Proven Guilty by Jim Butcher
“Hell’s Bells” count – 14
It’s one year later….
Many things have changed for Harry Dresden, some of it good and much of it not so much. He has family now, in the form of his half-brother Thomas (who happens to be a vampire of the White Court) and a giant dog named Mouse. His relationship with Karrin Murphy of the Chicago Police Department is as solid as it’s ever been, and making very tentative exploratory steps into becoming a different type of relationship altogether.
He has a job – a real one, as a Warden – and all the responsibility that goes with it. The job of Wardens is to be the police and foot soldiers of the White Council of Wizards. When a Wizard breaks one of the seven Laws of Magic, the Wardens can act as investigators, judges and, all too often, executioners. The irony, of course, is that the same Wardens used to watch Harry like a hawk, as he had been accused of using magic to kill, thus breaking the first law. He got off light, under a “One strike and you’re out” form of probation with the melodramatic name of The Doom of Damocles. The Council needs Wardens, though, and Harry got tapped. Like it or not, he’s part of the Establishment now.
As if all that weren’t enough, he also has the shadow of a fallen angel in his head and an ongoing war with the vampiric Red Court to contend with. And in the midst of all this, he’s given two small, seemingly unconnected jobs to do: find who’s been dabbling in black magic in Chicago and find out why the Red Court vampires have been allowed to use the lands of the Faerie to attack the White Council of Wizardry.
They should be simple, or reasonably so. But they’re not. They never are.
Someone is using black magic to create fear. That fear is allowing terrible, terrible Things into the world, creatures that feed on fear and take the forms of some of the most terrible movie monsters we know (all of whom are, of course, based upon real characters, with only the names changed to protect Butcher from Lawyers). These creatures have already killed, attacking at a crowded horror movie convention, and Harry is determined to see that the person who called them forth pays for doing so. With blood and pain, if possible.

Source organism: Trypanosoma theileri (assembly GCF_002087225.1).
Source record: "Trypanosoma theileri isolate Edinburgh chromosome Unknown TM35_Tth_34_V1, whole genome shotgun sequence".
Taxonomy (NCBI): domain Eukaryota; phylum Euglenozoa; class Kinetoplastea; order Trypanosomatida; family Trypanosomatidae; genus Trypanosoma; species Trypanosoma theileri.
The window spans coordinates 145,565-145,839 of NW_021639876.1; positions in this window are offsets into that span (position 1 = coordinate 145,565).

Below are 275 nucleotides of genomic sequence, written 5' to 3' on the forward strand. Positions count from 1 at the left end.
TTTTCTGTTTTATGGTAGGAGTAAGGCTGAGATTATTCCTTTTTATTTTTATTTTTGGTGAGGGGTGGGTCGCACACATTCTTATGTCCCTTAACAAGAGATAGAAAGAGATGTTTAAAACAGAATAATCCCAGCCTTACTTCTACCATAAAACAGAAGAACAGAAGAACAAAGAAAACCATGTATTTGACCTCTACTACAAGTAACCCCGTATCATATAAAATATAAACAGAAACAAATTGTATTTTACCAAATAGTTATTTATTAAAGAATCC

The discovery of the Black Magician, however, puts Harry in an impossible situation where he has to test his loyalties to both his friends and the Council. Fortunately, Harry being Harry, he puts his friends first and is determined to do the right thing, whatever it takes.
Oddly enough, “whatever it takes” happens to involve storming Arctis Tor, the stronghold of the Winter Faerie Queen, to chase down the creatures that stole off Molly Carpenter – the daughter of Michael, the Knight of the Cross. With his friends by his side, Harry goes off into what is almost certainly Certain Death, knowing that even if he saves Molly, she may ultimately be doomed.
When all is said and done, we get another glimmer of insight into how Dresden’s world works. It’s not a very nice place, and although the history of Wizarding is something that Butcher has avoided thus far, we get the impression that it was, until recently, a tumultuous profession. Easy to understand, really – you get someone with Phenomenal Cosmic Power, and odds are that he’s going to abuse it. Perhaps bend someone to his will, or try to turn some hapless victim into a frog. Even such things as time travel and contacting the Things that live beyond the Outer Gates would be possible, were it not for the swift and draconian execution of the Laws of Magic.
Harry represents an institutional change here – he’s someone who’s suffered under the Laws, who has seen how the merciless application of a rigid law can do more harm than good. Now, as a Warden, an authority figure, he has a chance to change all that. But it won’t be easy for him – wizards are a conservative bunch, by and large, and many of the more powerful ones are not well inclined to the idea of changing with the times. But they will have to change – their numbers are depleted, the war is going badly, and it seems that there is a Black Council out there, well-equipped to fight and destroy their White counterpart.
And of course there’s his relationship to the world beyond the Council. As was noted in the last book, Harry has changed. He’s become famous, not so much for saving the day and foiling the plots of evil masterminds, but for bringing death and destruction wherever he goes. As much fun as that sounds, it seems that watching people flinch when you raise your voice is not something that stays fun for very long.
And still in his mind is the shadow of Lasciel, a Fallen Angel, the merest fraction of whose consciousness is enough to tempt Harry into greater and greater levels of power – for a price.
It is, as with the rest of the books, a very good read. The tone has changed somewhat – it’s more tired, more cynical than the early books, which reflects the internal struggles that Harry is going through. But it’s fast-paced and exciting, with more than a few very interesting surprises along the way.
Also, because of the movie convention setting, there are plenty of good movie references peppered throughout the book. It makes me feel closer to Harry, since quoting movies was a major form of communication with my friends and me back in college. People here in Japan just don’t do it, and I feel the loss.
“When everything goes to hell, the people who stand by you without flinching – they are your family.”
– Harry Dresden, Proven Guilty